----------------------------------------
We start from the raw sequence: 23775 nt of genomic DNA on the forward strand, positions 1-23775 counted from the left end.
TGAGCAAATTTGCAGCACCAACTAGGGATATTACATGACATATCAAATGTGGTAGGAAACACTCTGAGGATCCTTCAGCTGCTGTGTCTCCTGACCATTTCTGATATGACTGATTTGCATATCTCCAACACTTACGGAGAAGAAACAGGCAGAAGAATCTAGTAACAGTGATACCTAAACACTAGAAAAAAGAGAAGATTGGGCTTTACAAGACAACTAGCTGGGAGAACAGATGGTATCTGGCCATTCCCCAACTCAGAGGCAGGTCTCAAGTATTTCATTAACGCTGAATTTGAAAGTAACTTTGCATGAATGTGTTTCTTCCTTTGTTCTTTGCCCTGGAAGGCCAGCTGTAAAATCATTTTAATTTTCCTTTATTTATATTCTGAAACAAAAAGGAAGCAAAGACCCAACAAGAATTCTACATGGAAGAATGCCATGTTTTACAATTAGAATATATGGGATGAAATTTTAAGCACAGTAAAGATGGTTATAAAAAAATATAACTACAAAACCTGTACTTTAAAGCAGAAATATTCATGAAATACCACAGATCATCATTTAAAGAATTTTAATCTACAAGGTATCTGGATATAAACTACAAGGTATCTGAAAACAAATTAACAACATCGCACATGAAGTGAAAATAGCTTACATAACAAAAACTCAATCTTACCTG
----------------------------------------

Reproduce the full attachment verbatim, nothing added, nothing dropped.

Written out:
We start from the raw sequence: 23775 nt of genomic DNA on the forward strand, positions 1-23775 counted from the left end.
TGAGCAAATTTGCAGCACCAACTAGGGATATTACATGACATATCAAATGTGGTAGGAAACACTCTGAGGATCCTTCAGCTGCTGTGTCTCCTGACCATTTCTGATATGACTGATTTGCATATCTCCAACACTTACGGAGAAGAAACAGGCAGAAGAATCTAGTAACAGTGATACCTAAACACTAGAAAAAAGAGAAGATTGGGCTTTACAAGACAACTAGCTGGGAGAACAGATGGTATCTGGCCATTCCCCAACTCAGAGGCAGGTCTCAAGTATTTCATTAACGCTGAATTTGAAAGTAACTTTGCATGAATGTGTTTCTTCCTTTGTTCTTTGCCCTGGAAGGCCAGCTGTAAAATCATTTTAATTTTCCTTTATTTATATTCTGAAACAAAAAGGAAGCAAAGACCCAACAAGAATTCTACATGGAAGAATGCCATGTTTTACAATTAGAATATATGGGATGAAATTTTAAGCACAGTAAAGATGGTTATAAAAAAATATAACTACAAAACCTGTACTTTAAAGCAGAAATATTCATGAAATACCACAGATCATCATTTAAAGAATTTTAATCTACAAGGTATCTGGATATAAACTACAAGGTATCTGAAAACAAATTAACAACATCGCACATGAAGTGAAAATAGCTTACATAACAAAAACTCAATCTTACCTG